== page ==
Visiting Speakers 2003 | Center for Environmental Philosophy

Visiting Speakers 2003

Kate Rawles (Free-Lance Lecturer and Consultant), November 20, 2003, EESAT 125, 7:30 pm - 9:00 pm

Outdoor Environmental Ethics

Outdoor environmental philosophy is an attempt to integrate the best of "indoor" environmental philosophy with emotionally engaged experiences of the wilder, nonhuman world. Rawles' aim is to create short courses that explore the nature of environmental value and of our ethical relationships with the environment, and with nonhuman animals, in ways that are both intellectually rigorous and emotionally connected; and that will inspire an ongoing, practical commitment to environmental sustainability long after the course has ended. She discusses the key components of her outdoor environmental philosophy as it has developed so far, and considers some of the assumptions it rests on-- for example, about the role of emotion and experience in ethical deliberation.

Rawles was a lecturer in environmental philosophy at Lancaster University in the United Kingdom for 10 years, specializing in environmental ethics, ethical issues in sustainable development, and animal welfare. She left Lancaster in January 2000 to pursue these practical aims further and now works entirely free-lance as a lecturer and consultant. Current projects include working with Nirex UK on ethical issues in radioactive waste management and as academic director of Forum for the Future's innovative "Reconnections" project--a five day course for national and international business people, exploring the values base of sustainable development. She has recently received a major grant from NESTA (National Endowment for Science, Technology and the Arts) to develop "Outdoor Environmental Philosophy"--courses which aim to explore the way we value the environ- ment by integrating intellectual analysis and debate with experience and emotion, taking people whose working lives affect the environment into relatively wild places.

Clare Palmer (Lancaster University), October 23, 2003, EESAT 125, 7: 30 pm - 9:00 pm

Madness and Animality in Michel Foucault's Madness and Civilization

Madness and Civilization is one of Michel Foucault's earliest but most well-known books, and contains his only extended discussion of animality. This lecture begins by outlining the basic thrust of the central arguments of Madness and Civilizatiilization. It then closely examines different understandings of animality, in relation to madness, discussed by Foucault in the course of the book. Foucault maintains that animality is understood in different ways in different historical eras. Without denying this, Palmer argues that scrutiny of Foucault's own account, and the accounts of animality he describes, indicates one constant--animality, like madness, is always seen as being fundamentally in opposition to reason. She raises a number of difficulties with the animality/reason dichotomy that Foucault ultimately seems to endorse, both in terms of the principle of the dichotomy itself, and in terms of the human-animal power relations that may flow from it.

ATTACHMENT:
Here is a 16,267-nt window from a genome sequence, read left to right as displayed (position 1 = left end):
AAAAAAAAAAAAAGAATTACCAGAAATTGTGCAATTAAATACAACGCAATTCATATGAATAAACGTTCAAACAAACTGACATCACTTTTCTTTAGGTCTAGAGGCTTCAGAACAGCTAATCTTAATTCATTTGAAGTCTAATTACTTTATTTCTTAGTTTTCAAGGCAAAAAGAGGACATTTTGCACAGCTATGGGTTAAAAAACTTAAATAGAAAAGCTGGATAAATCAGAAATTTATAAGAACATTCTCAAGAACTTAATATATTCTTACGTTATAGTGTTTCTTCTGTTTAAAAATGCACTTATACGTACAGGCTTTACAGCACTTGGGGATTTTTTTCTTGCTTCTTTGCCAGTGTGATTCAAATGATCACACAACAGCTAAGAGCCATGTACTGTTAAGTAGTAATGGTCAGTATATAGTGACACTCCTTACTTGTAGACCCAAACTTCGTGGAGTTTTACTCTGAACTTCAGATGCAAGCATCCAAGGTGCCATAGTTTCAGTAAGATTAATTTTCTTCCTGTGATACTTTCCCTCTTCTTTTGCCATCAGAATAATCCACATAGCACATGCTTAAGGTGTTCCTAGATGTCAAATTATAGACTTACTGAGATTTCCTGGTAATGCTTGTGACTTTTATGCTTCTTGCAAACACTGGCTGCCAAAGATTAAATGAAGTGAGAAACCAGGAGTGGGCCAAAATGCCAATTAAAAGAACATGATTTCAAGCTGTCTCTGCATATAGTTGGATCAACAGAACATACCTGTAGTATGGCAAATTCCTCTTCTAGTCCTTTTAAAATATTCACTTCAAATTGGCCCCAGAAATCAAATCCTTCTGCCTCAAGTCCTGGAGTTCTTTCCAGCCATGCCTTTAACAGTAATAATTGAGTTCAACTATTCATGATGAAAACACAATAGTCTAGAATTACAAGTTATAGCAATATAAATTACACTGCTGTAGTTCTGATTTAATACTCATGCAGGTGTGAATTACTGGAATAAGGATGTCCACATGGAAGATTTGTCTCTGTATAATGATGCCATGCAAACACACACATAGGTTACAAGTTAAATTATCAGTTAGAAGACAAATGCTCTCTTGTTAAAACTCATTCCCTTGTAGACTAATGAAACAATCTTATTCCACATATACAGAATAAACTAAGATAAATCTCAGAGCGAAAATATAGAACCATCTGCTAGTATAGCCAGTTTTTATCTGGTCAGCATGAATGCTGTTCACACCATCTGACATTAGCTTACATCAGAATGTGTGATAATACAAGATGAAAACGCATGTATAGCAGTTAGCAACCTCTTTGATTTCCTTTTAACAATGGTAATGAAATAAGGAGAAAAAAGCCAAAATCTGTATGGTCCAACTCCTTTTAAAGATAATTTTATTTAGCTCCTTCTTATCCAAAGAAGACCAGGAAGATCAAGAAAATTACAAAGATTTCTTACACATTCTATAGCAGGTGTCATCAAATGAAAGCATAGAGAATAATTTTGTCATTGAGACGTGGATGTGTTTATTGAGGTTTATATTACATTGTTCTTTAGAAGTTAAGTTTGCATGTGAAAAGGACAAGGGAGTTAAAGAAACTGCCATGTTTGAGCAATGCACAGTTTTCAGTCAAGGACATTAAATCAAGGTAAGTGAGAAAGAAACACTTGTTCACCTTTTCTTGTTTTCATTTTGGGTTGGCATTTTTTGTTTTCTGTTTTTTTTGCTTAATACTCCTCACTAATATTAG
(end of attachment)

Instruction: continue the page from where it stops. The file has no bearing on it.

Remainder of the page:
Jozef Keulartz (Wageningen University), April 25, 2003, EESAT 130, 3: 00 pm - 4: 00 pm

Concepts of Nature as Communicative Devices

Steve Windhager (Lady Bird Johnson Wildflower Center), April 11, 2003, EESAT 130, 3:00 pm - 4: 30 pm

Alumni Appreciation Day Honoree: A Conversation with the Graduate Students

Murray Journeay (Natural Resources Canada), April 11, 2003, EESAT 130, 3: 00 pm - 4: 30 pm

Navigating Pathways toward a Sustainable Future

The Georgia Basin region of western Canada provides a context and focus in which to explore the integration and potential societal impact of place- based planning, scenario modeling and geosemantic web technologies. Quest (Envision Sustainability Tools, Inc.) and CommunityViz (Orton Family Foun- dation) are integrated assessment modeling and visualization tools that enable people from all walks of life to construct alternative futures for a region and evaluate the trade-offs and consequences of their choices. The Georgia Basin Digital Library (GBExplorer) is a web-based digital library/ semantic web application that provides a framework for integrating the results of these scenario-modeling tools to help promote a shared under- standing of regional sustainability. Together, these resources help promote a wider and deeper understanding of environmental, social and economic issues, and offer the potential for transforming the ways in which regional urban centres and surrounding rural communities use and share informa- tion to make decisions about their collective future.

Murray is a geologist and informatics specialist with the Earth Science Sector of Natural Resources Canada. He is part of regional sustainability research initiative in the Georgia Basin region of western Canada, and leads an interdisciplinary sustainability learning network project ( aimed at building a web-based architectural framework to situate and promote the use of integrated earth science information, knowledge and expertise within a broader societal context. His work focuses on geological hazards and groundwater management issues in western Canada, and on the development of integrated knowledge systems and semantic web applications to facilitate the understanding and uptake of earth science information in support of interdisciplinary research and decision making on issues of public safety, resource management and sustainable development.